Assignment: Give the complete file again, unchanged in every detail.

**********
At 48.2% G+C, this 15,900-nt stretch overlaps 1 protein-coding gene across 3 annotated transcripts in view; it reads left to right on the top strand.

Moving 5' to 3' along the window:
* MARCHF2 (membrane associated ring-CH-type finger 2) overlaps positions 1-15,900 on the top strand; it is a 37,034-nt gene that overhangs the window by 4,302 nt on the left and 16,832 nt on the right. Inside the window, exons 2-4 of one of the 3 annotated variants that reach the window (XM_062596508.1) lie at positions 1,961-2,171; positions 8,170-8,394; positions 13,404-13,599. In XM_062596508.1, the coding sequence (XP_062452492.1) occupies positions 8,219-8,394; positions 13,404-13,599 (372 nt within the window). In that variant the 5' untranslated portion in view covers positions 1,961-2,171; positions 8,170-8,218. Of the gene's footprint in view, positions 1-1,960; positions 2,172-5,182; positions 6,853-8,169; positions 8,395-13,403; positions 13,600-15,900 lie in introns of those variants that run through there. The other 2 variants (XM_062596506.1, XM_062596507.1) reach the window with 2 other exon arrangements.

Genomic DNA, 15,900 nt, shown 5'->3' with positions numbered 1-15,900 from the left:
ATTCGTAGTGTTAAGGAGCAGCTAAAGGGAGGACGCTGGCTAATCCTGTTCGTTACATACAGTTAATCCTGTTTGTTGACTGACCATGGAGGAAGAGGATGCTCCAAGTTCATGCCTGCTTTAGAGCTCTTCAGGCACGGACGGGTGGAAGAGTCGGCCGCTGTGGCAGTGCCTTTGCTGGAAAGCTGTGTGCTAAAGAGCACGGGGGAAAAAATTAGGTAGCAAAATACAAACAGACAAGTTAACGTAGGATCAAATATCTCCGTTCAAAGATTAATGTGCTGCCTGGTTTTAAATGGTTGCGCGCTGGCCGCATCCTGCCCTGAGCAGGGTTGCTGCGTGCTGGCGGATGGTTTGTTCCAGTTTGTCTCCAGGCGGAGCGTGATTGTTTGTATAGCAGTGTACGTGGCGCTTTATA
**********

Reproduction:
At 48.2% G+C, this 15,900-nt stretch overlaps 1 protein-coding gene across 3 annotated transcripts in view; it reads left to right on the top strand.

Moving 5' to 3' along the window:
* MARCHF2 (membrane associated ring-CH-type finger 2) overlaps positions 1-15,900 on the top strand; it is a 37,034-nt gene that overhangs the window by 4,302 nt on the left and 16,832 nt on the right. Inside the window, exons 2-4 of one of the 3 annotated variants that reach the window (XM_062596508.1) lie at positions 1,961-2,171; positions 8,170-8,394; positions 13,404-13,599. In XM_062596508.1, the coding sequence (XP_062452492.1) occupies positions 8,219-8,394; positions 13,404-13,599 (372 nt within the window). In that variant the 5' untranslated portion in view covers positions 1,961-2,171; positions 8,170-8,218. Of the gene's footprint in view, positions 1-1,960; positions 2,172-5,182; positions 6,853-8,169; positions 8,395-13,403; positions 13,600-15,900 lie in introns of those variants that run through there. The other 2 variants (XM_062596506.1, XM_062596507.1) reach the window with 2 other exon arrangements.

Genomic DNA, 15,900 nt, shown 5'->3' with positions numbered 1-15,900 from the left:
ATTCGTAGTGTTAAGGAGCAGCTAAAGGGAGGACGCTGGCTAATCCTGTTCGTTACATACAGTTAATCCTGTTTGTTGACTGACCATGGAGGAAGAGGATGCTCCAAGTTCATGCCTGCTTTAGAGCTCTTCAGGCACGGACGGGTGGAAGAGTCGGCCGCTGTGGCAGTGCCTTTGCTGGAAAGCTGTGTGCTAAAGAGCACGGGGGAAAAAATTAGGTAGCAAAATACAAACAGACAAGTTAACGTAGGATCAAATATCTCCGTTCAAAGATTAATGTGCTGCCTGGTTTTAAATGGTTGCGCGCTGGCCGCATCCTGCCCTGAGCAGGGTTGCTGCGTGCTGGCGGATGGTTTGTTCCAGTTTGTCTCCAGGCGGAGCGTGATTGTTTGTATAGCAGTGTACGTGGCGCTTTATA